An initial problem of interpretation is presented by the statutory exclusion of assets held 'primarily' for sale. Plaintiff contends that his coolers could not have been held primarily for sale since it is clear that his business was primarily occupied with leasing coolers. But many criteria have been advanced for determining when property is held 'primarily' for sale, including the intent of the seller and the continuity and frequency of sales. Mauldin v. Commissioner, 10 Cir., 1952, 195 F.2d 714. None of them is viewed as dispositive, each court tending to place greatest weight on the facts considered most significant under the circumstances. See, e.g. Harriss v. Commissioner, 2 Cir., 1944, 143 F.2d 279. The proportion of rental to sales income is considered, if at all, only as a single factor. Cf. Delsing v. United States, 5 Cir., 1951, 186 F.2d 59. Consequently, it has been held that the word 'primarily,' as used in the statute, is to be interpreted as meaning 'essential' or 'substantial' rather than 'principal' or 'chief.' Rollingwood Corp. v. Commissioner, 9 Cir., 1951, 190 F.2d 263, 266. This view is sound. That sales in a given case bear a small proportion to rentals may be some ground for inferring that they were not a normal source of annual income to that taxpayer. But to consider this more than one possible inference would be to draw an unwarranted conclusion. The statute would become a source of windfalls rather than a relief from hardship. To say, on the other hand, that if sales are an essential part of the taxpayer's business they are a source of ordinary income, is to synthesize the general view that frequent or regular sales conducted with a view to market conditions and the availability of customers normally produce ordinary income.
In the instant case, the sale of new and used coolers clearly was an integral part of the plaintiff's business. Plaintiff advertised coolers as available for either purpose. Some of its coolers were never leased at all. And there is no evidence that the predominance of rental over sales income was anything but a normal characteristic of a rent-or-sell business in this industry. From all that appeared in the evidence, all plaintiff's coolers were held for disposal through whichever outlet materialized first or proved most advantageous. See Mauldin v. Commissioner, 10 Cir., 1952, 195 F.2d 714, 717; Rollingwood Corp. v. Commissioner, supra, 190 F.2d at page 266.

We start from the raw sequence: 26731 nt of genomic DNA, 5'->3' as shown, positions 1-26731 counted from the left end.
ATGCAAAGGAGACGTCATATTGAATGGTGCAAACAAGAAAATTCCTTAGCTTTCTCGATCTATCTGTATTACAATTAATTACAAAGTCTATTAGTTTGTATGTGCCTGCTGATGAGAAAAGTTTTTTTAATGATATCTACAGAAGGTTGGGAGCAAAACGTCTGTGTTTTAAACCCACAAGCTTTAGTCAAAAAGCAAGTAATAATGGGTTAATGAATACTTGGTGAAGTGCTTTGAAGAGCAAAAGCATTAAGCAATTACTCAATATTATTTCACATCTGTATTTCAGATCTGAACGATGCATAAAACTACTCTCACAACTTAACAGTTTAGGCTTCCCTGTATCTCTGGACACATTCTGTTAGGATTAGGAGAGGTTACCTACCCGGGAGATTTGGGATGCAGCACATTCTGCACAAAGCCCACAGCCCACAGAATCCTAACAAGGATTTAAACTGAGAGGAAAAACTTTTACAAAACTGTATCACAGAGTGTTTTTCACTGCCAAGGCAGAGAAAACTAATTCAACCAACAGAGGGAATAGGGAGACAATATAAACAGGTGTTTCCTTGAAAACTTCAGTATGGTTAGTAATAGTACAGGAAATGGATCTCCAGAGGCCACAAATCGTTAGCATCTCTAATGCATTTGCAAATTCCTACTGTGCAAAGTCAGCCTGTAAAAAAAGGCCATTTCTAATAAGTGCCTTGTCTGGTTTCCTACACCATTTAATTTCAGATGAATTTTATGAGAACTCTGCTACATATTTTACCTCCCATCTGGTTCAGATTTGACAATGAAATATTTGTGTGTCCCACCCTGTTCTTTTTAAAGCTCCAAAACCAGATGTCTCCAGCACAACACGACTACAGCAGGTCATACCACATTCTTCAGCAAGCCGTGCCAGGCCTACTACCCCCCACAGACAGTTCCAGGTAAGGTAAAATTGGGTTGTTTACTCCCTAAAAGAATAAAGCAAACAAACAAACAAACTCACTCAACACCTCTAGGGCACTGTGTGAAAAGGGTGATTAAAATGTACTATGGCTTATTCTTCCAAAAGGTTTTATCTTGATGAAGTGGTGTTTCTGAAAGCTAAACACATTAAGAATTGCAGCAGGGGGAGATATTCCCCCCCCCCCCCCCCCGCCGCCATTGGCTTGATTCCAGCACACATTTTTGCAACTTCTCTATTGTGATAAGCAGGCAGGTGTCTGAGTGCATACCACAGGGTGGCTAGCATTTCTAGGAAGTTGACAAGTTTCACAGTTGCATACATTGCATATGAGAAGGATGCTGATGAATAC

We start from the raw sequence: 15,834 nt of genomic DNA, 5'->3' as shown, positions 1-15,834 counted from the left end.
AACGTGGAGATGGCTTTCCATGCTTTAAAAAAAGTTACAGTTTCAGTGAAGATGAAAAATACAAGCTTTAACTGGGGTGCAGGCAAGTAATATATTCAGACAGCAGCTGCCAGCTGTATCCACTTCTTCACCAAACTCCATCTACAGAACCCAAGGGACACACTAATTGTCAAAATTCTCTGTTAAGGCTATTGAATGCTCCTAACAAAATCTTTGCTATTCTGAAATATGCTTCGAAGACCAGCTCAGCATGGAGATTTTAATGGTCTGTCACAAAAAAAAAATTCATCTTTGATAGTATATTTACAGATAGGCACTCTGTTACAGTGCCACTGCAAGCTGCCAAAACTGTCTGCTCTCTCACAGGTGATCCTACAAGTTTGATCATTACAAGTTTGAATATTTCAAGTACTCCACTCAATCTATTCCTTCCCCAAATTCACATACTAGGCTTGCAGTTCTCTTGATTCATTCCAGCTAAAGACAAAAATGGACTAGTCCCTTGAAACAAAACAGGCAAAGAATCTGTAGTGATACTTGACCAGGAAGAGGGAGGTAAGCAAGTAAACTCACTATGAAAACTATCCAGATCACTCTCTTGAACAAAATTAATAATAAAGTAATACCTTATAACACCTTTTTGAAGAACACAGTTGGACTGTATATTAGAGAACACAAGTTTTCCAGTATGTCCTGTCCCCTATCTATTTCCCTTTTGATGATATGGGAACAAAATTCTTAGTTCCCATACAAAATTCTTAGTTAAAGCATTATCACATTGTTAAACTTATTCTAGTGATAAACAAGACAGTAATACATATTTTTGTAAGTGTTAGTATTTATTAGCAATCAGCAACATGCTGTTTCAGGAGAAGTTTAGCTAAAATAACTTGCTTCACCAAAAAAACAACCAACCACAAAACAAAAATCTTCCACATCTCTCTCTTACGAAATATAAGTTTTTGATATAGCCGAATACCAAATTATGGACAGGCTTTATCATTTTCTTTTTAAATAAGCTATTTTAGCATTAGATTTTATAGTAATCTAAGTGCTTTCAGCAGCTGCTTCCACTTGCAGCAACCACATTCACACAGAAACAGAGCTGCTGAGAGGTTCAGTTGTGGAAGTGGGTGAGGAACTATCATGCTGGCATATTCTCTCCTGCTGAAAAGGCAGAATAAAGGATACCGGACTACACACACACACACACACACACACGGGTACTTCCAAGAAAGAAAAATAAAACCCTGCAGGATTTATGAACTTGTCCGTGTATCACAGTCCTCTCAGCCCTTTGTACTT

The sales of coolers out on lease cannot be distinguished from other sales by the plaintiff. Plaintiff has not shown that these coolers were segregated in any way from the rest of its stock in trade. From all that appears, the same cooler sold while out on lease might one month later have been sold directly from inventory. There is no evidence concerning the relative length of time for which the leased coolers were held that might justify excluding gains from their sale from income taxed on a graduated scale. See Rollingwood Corp. v. Commissioner, supra; Commissioner of Internal Revenue v. Shapiro, 6 Cir., 1942, 125 F.2d 532, 535, 144 A.L.R. 349. Plaintiff's lessees do not appear to have been an outlet for obsolescent or outmoded rental properties. Cf. A. Benetti Novelty Co. v. Commissioner, 13 T.C. 1072 (1942). All the evidence presented indicates that the coolers in issue were an indistinguishable part of a stock in trade held essentially for both sale and lease to customers.
To deny capital gains treatment to the plaintiff here does not imply that one actually holding property for investment would sacrifice his right to take capital gains upon its disposal merely because he also engaged in regular sales of the same type of property. See e.g., Phipps v. Commissioner, 2 Cir., 1931, 54 F.2d 469; Mary Alice Browning, 9 T.C.M. 1061 (1950); Farry v. Commissioner, 13 T.C. 8, 14 (1949). Whether property is held primarily for sale or for investment is a question of fact to be determined anew in each case. Friend v. Commissioner, 10 Cir., 1952, 198 F.2d 285; Harriss v. Commissioner, supra. Plaintiff here did not hold or dispose of any of its coolers as investment properties. Rather, it took advantage of a going business to give gains from all its disposals the consistency of ordinary income. See Galena Oaks Corp. v. Scofield, 5 Cir., 1954, 218 F.2d 217; Home Co., Inc., v. Commissioner, 10 Cir., 1954, 212 F.2d 637. To carve out of its business for special tax treatment gains actually realized as a normal feature of the taxpayer's current business would not be consonant with the meaning and purpose of this statute.
Accordingly the complaint herein must be dismissed and judgment entered for the defendant. Findings of Fact and Conclusions ...